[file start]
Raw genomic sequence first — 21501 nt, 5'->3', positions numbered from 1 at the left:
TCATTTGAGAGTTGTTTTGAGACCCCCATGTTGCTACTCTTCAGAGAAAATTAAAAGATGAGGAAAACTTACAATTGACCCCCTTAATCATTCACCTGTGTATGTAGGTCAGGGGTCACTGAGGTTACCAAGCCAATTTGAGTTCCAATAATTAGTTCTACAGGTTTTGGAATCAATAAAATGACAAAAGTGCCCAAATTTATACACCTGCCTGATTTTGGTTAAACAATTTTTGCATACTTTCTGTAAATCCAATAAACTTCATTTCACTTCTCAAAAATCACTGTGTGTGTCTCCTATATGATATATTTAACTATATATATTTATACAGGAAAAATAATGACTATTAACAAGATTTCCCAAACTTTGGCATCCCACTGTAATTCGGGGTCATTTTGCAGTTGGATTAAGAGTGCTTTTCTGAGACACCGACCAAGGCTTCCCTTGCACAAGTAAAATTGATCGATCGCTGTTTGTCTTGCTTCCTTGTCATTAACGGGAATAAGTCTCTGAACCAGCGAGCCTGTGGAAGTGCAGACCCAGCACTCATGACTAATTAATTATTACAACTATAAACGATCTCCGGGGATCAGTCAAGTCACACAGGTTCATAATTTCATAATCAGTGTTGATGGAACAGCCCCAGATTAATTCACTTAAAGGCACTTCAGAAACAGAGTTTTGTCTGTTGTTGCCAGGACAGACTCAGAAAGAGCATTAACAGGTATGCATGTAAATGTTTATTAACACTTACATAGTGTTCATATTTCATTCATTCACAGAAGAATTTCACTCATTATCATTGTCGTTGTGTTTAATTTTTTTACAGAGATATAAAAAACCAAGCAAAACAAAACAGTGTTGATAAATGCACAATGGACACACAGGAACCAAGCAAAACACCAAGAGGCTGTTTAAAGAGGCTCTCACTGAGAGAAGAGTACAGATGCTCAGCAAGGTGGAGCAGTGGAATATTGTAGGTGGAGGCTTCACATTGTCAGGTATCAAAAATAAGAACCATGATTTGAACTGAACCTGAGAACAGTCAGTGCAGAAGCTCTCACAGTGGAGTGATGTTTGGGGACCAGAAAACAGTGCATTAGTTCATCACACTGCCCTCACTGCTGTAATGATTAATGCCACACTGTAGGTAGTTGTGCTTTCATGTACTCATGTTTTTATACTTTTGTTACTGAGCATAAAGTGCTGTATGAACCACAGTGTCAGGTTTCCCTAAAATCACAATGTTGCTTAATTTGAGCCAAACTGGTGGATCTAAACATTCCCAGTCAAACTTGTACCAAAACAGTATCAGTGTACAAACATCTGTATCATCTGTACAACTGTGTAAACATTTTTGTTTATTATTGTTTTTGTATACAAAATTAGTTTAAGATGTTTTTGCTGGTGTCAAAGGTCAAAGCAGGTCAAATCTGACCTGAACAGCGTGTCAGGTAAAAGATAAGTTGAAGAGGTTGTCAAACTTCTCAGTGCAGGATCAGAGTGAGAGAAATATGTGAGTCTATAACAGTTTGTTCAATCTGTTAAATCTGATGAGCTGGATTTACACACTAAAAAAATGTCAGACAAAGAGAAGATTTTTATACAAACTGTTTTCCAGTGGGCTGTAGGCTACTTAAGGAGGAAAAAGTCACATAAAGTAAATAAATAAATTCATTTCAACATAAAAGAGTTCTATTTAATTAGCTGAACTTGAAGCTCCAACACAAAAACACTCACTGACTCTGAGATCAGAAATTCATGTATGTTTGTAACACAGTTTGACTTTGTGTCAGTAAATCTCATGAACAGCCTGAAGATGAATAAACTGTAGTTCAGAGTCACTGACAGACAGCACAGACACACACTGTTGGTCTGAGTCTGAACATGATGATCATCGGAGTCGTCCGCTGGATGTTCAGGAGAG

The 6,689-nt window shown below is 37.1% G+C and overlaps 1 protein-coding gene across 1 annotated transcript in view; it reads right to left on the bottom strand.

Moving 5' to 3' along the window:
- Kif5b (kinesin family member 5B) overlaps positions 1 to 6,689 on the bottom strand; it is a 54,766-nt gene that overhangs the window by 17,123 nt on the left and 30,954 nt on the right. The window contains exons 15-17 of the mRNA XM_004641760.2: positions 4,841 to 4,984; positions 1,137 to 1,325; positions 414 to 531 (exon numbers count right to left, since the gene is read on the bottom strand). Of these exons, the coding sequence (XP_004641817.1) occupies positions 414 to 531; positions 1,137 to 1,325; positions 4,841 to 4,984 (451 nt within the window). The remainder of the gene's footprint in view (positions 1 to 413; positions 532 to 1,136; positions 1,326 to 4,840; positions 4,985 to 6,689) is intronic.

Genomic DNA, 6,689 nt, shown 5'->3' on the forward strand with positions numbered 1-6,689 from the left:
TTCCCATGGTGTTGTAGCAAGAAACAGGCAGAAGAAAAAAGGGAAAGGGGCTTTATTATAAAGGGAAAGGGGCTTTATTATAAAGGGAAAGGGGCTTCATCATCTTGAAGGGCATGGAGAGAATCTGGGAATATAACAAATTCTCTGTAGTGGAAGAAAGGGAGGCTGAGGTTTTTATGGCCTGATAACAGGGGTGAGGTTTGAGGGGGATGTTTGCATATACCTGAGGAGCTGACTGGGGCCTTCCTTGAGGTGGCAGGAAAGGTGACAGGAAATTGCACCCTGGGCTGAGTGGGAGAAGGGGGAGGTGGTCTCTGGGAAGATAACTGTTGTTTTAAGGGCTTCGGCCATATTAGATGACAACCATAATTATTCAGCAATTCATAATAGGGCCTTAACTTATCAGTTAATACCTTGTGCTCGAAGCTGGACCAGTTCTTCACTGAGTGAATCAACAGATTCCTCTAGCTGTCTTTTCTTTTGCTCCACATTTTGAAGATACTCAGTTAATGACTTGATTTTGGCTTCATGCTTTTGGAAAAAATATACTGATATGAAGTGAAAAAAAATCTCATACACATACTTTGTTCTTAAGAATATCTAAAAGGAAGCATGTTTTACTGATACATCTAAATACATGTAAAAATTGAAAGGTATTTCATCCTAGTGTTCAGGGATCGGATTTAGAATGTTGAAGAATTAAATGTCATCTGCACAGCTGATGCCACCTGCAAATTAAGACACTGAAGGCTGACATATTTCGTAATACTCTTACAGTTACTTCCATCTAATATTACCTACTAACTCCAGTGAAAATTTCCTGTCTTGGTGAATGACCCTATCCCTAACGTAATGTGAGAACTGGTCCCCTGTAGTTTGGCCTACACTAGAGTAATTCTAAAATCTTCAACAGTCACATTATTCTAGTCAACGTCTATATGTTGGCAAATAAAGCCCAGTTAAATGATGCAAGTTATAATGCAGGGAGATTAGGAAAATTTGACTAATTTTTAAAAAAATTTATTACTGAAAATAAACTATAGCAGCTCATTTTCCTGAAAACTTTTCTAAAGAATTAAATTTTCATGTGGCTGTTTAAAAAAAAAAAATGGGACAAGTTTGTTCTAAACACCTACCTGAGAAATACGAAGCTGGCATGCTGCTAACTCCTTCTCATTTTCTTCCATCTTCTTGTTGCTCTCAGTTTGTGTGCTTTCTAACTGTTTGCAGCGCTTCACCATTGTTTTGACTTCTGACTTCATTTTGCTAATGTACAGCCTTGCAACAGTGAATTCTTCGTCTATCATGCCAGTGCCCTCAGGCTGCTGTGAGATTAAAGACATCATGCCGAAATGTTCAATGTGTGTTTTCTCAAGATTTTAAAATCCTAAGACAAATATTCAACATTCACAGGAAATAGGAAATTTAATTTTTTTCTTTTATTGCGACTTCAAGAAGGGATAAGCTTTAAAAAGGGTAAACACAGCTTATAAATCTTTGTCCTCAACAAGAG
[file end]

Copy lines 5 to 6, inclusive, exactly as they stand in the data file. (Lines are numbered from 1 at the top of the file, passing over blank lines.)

- Kif5b (kinesin family member 5B) overlaps positions 1 to 6,689 on the bottom strand; it is a 54,766-nt gene that overhangs the window by 17,123 nt on the left and 30,954 nt on the right. The window contains exons 15-17 of the mRNA XM_004641760.2: positions 4,841 to 4,984; positions 1,137 to 1,325; positions 414 to 531 (exon numbers count right to left, since the gene is read on the bottom strand). Of these exons, the coding sequence (XP_004641817.1) occupies positions 414 to 531; positions 1,137 to 1,325; positions 4,841 to 4,984 (451 nt within the window). The remainder of the gene's footprint in view (positions 1 to 413; positions 532 to 1,136; positions 1,326 to 4,840; positions 4,985 to 6,689) is intronic.

Genomic DNA, 6,689 nt, shown 5'->3' on the forward strand with positions numbered 1-6,689 from the left: